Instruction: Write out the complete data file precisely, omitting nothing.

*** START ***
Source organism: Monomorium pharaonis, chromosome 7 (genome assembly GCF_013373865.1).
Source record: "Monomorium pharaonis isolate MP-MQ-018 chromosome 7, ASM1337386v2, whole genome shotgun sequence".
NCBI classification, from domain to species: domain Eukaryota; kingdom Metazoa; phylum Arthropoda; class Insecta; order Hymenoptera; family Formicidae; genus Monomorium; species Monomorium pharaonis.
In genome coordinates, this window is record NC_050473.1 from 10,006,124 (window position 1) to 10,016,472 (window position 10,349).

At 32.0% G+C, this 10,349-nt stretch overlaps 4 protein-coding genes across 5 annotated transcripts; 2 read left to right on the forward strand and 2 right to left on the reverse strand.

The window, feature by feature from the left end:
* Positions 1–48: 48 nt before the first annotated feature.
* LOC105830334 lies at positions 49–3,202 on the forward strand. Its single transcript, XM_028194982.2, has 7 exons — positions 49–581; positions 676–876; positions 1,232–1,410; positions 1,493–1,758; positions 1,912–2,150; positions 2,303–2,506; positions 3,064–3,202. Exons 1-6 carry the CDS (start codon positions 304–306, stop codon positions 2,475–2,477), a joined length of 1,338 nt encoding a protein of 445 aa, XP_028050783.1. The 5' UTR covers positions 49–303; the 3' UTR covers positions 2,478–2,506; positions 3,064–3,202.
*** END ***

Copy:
Source organism: Monomorium pharaonis, chromosome 7 (genome assembly GCF_013373865.1).
Source record: "Monomorium pharaonis isolate MP-MQ-018 chromosome 7, ASM1337386v2, whole genome shotgun sequence".
NCBI classification, from domain to species: domain Eukaryota; kingdom Metazoa; phylum Arthropoda; class Insecta; order Hymenoptera; family Formicidae; genus Monomorium; species Monomorium pharaonis.
In genome coordinates, this window is record NC_050473.1 from 10,006,124 (window position 1) to 10,016,472 (window position 10,349).

At 32.0% G+C, this 10,349-nt stretch overlaps 4 protein-coding genes across 5 annotated transcripts; 2 read left to right on the forward strand and 2 right to left on the reverse strand.

The window, feature by feature from the left end:
* Positions 1–48: 48 nt before the first annotated feature.
* LOC105830334 lies at positions 49–3,202 on the forward strand. Its single transcript, XM_028194982.2, has 7 exons — positions 49–581; positions 676–876; positions 1,232–1,410; positions 1,493–1,758; positions 1,912–2,150; positions 2,303–2,506; positions 3,064–3,202. Exons 1-6 carry the CDS (start codon positions 304–306, stop codon positions 2,475–2,477), a joined length of 1,338 nt encoding a protein of 445 aa, XP_028050783.1. The 5' UTR covers positions 49–303; the 3' UTR covers positions 2,478–2,506; positions 3,064–3,202.